Green Dot is taking a lesson from Radiohead, oddly enough, and giving customers control of one of the company's mobile bank account fees.

The Pasadena, Calif. company's choice to allow customers to decide if they want to pay a monthly fee of up to $9 for its recently released beta-version of its bank account, GoBank, mirrors the spirit of the English rock band. Radiohead allowed its fans to voluntarily pay for its download-only album release of 'In Rainbows' in 2007.

This attitude toward fees builds an initial relationship of trust between consumers and Green Dot, says Mark Schwanhausser, a senior research analyst for Javelin Strategy and Research. And, at the same time, it sends a clear message: If you like this, tip us.

"The Radiohead approach to 'How much I want to pay' is the kind of thing that can appeal to the penny-pinching nature of consumers," says Schwanhausser. "There are people out there that see value in financial services products."

That's exactly what Green Dot was aiming for.

Earlier this week, in an interview with American Banker, the company's chief executive Steve Streit said the fee had a "modern" feel to it and could be appealing to younger customers that are more likely to use a mobile banking app.

GoBank launched its beta-version earlier this week after months of internal testing.

The launch of the iPhone and Android app is the culmination of several acquisitions, including the purchase of Bonneville Bancorp in Provo, Utah (now Green Dot Bank) and geolocation company Loopt.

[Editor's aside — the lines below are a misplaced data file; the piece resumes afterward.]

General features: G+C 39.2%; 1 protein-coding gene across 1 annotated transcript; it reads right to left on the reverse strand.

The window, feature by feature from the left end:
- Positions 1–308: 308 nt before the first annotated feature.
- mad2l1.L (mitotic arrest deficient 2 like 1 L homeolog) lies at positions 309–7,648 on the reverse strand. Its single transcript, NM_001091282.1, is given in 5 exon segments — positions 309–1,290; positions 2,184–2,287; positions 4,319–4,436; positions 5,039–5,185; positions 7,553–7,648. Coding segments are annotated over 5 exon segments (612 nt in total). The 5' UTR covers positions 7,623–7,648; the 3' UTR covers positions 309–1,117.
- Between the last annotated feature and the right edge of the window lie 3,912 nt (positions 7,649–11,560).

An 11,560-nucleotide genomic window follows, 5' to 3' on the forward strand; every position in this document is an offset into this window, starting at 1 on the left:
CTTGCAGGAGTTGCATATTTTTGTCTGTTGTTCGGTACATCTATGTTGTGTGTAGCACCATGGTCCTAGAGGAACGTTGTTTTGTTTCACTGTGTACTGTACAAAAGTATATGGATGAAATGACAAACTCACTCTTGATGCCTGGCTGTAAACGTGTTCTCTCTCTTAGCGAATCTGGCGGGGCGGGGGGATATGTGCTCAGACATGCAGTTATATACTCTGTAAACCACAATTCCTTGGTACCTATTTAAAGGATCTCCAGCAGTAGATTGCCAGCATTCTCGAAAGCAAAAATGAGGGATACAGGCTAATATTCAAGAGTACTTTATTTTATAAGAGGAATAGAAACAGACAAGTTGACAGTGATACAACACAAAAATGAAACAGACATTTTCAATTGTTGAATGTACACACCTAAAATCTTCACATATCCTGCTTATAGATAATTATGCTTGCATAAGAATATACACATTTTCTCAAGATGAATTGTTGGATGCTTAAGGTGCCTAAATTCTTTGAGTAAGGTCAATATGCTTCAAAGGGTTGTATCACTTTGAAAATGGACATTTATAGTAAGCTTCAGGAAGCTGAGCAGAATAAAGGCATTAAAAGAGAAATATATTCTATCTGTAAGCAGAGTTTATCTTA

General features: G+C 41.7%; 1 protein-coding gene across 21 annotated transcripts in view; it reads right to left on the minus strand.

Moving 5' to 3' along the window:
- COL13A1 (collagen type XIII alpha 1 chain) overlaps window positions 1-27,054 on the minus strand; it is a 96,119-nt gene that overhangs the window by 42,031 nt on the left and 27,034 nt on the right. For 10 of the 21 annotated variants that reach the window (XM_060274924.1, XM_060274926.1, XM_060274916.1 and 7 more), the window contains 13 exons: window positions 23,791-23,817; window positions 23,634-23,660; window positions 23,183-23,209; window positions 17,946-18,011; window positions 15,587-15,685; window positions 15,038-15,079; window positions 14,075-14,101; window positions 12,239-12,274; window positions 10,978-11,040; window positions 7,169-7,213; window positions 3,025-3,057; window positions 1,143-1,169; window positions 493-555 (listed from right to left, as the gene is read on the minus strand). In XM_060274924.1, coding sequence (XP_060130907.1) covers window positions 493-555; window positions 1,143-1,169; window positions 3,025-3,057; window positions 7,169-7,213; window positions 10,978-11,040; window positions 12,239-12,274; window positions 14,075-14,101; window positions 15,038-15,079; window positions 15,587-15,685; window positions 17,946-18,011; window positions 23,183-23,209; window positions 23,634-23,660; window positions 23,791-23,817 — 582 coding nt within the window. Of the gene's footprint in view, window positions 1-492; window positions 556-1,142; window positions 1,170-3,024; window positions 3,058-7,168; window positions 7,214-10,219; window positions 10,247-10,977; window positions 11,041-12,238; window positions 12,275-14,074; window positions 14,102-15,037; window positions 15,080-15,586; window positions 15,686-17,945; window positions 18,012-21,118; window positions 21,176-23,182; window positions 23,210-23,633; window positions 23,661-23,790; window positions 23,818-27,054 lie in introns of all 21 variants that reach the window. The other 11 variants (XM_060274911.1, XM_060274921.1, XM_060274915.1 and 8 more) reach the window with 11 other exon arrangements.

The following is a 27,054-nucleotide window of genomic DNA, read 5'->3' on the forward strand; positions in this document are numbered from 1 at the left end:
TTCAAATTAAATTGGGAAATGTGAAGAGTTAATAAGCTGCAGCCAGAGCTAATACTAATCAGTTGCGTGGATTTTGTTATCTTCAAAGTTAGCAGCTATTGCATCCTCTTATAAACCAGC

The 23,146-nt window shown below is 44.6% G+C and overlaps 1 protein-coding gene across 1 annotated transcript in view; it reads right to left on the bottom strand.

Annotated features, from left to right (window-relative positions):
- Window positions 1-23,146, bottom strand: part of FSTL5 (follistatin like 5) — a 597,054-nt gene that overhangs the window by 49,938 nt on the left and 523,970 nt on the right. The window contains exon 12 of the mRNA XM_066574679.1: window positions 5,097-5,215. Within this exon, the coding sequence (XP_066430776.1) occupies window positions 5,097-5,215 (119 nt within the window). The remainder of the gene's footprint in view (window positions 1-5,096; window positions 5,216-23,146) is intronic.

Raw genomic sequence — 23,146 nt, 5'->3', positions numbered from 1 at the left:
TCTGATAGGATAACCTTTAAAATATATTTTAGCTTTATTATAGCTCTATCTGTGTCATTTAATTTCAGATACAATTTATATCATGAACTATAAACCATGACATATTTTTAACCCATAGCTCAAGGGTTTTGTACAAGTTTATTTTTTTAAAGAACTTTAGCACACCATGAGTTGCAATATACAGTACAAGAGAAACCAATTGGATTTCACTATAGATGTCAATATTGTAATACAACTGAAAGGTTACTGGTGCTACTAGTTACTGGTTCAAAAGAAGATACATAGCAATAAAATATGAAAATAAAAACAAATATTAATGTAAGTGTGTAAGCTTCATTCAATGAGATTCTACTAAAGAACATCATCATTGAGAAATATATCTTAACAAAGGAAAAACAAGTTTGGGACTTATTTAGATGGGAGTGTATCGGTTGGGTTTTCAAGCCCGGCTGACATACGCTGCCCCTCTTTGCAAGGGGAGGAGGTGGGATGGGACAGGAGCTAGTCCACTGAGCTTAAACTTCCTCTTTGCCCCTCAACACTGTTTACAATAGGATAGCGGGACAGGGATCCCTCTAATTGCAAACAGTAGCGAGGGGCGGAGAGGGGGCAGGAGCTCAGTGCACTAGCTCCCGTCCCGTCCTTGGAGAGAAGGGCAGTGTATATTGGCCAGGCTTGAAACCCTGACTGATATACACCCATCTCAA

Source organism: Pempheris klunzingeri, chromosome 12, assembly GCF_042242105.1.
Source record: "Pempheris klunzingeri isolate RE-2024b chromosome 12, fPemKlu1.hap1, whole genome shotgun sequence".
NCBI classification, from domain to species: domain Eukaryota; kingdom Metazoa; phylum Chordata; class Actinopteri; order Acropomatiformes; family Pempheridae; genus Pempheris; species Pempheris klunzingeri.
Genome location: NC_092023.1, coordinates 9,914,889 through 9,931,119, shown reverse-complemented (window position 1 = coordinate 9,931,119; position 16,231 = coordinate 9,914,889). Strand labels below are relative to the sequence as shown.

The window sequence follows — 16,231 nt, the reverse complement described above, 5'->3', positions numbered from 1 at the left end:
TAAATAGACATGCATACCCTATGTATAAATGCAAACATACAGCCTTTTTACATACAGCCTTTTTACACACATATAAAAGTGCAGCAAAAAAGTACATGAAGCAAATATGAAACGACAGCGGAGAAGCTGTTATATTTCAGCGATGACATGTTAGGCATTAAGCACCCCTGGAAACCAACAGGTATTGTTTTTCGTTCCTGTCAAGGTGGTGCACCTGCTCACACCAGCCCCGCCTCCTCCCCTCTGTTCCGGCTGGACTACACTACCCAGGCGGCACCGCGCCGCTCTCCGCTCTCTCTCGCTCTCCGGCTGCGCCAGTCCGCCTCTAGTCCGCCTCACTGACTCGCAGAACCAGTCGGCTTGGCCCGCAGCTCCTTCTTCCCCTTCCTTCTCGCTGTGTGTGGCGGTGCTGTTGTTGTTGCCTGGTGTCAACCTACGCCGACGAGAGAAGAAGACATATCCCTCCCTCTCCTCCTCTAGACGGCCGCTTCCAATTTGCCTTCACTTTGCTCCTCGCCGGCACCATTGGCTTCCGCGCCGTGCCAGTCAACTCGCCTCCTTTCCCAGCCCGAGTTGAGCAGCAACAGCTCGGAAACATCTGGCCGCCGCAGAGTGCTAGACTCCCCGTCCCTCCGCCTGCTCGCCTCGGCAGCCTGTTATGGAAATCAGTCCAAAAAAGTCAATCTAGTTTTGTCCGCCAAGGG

Indeed, the GoBank fee is surely not reliable, says Andy Schmidt, a research director at CEB Towergroup.

"Given that it's a mobile offering, and consumers are used to mobile offerings being free in the banking and payments space, it will be hard to get this past the 'feel-good barometer' phase," he says.

Though this is the first time in recent memory that a bank has offered such a fee, other industries have been notorious for such deals, says Celent senior analyst Zil Bareisis, who cops to paying a voluntary fee to download "In Rainbows" and then paying for a copy of the CD once it was physically released.

"In the early days of the Internet revolution, I recall websites that would let the users name their price for a seat on the plane or a hotel room," he says, adding that "as a 'purely mobile' offering, I would expect GoBank's costs to be lower than that of most other banks. They probably expect that the fees that they will be charging, [such as] out-of-network ATM use or personalized debit cards, will cover those lower costs."

And who knows, Bareisis says, Green Dot could be in for a surprise — surely someone is willing to pay something for GoBank if they genuinely like the service.

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